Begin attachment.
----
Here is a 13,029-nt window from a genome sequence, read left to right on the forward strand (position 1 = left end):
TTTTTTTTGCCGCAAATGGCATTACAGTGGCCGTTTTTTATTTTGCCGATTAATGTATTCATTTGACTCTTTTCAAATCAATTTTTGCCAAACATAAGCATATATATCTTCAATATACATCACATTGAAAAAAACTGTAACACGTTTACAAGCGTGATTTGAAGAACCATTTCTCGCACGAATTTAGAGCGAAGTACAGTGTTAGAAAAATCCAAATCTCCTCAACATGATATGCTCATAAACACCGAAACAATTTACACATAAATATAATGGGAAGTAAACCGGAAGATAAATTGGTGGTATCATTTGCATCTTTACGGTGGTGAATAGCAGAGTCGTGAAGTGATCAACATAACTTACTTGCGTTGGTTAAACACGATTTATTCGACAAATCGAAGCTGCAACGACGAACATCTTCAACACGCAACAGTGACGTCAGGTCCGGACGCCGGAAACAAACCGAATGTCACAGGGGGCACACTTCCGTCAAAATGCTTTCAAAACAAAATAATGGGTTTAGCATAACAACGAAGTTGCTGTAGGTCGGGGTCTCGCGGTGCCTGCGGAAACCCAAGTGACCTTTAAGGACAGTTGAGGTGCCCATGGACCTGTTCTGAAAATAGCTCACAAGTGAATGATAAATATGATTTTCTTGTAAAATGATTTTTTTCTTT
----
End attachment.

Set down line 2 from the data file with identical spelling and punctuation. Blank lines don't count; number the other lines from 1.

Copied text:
TTTTTTTTGCCGCAAATGGCATTACAGTGGCCGTTTTTTATTTTGCCGATTAATGTATTCATTTGACTCTTTTCAAATCAATTTTTGCCAAACATAAGCATATATATCTTCAATATACATCACATTGAAAAAAACTGTAACACGTTTACAAGCGTGATTTGAAGAACCATTTCTCGCACGAATTTAGAGCGAAGTACAGTGTTAGAAAAATCCAAATCTCCTCAACATGATATGCTCATAAACACCGAAACAATTTACACATAAATATAATGGGAAGTAAACCGGAAGATAAATTGGTGGTATCATTTGCATCTTTACGGTGGTGAATAGCAGAGTCGTGAAGTGATCAACATAACTTACTTGCGTTGGTTAAACACGATTTATTCGACAAATCGAAGCTGCAACGACGAACATCTTCAACACGCAACAGTGACGTCAGGTCCGGACGCCGGAAACAAACCGAATGTCACAGGGGGCACACTTCCGTCAAAATGCTTTCAAAACAAAATAATGGGTTTAGCATAACAACGAAGTTGCTGTAGGTCGGGGTCTCGCGGTGCCTGCGGAAACCCAAGTGACCTTTAAGGACAGTTGAGGTGCCCATGGACCTGTTCTGAAAATAGCTCACAAGTGAATGATAAATATGATTTTCTTGTAAAATGATTTTTTTCTTT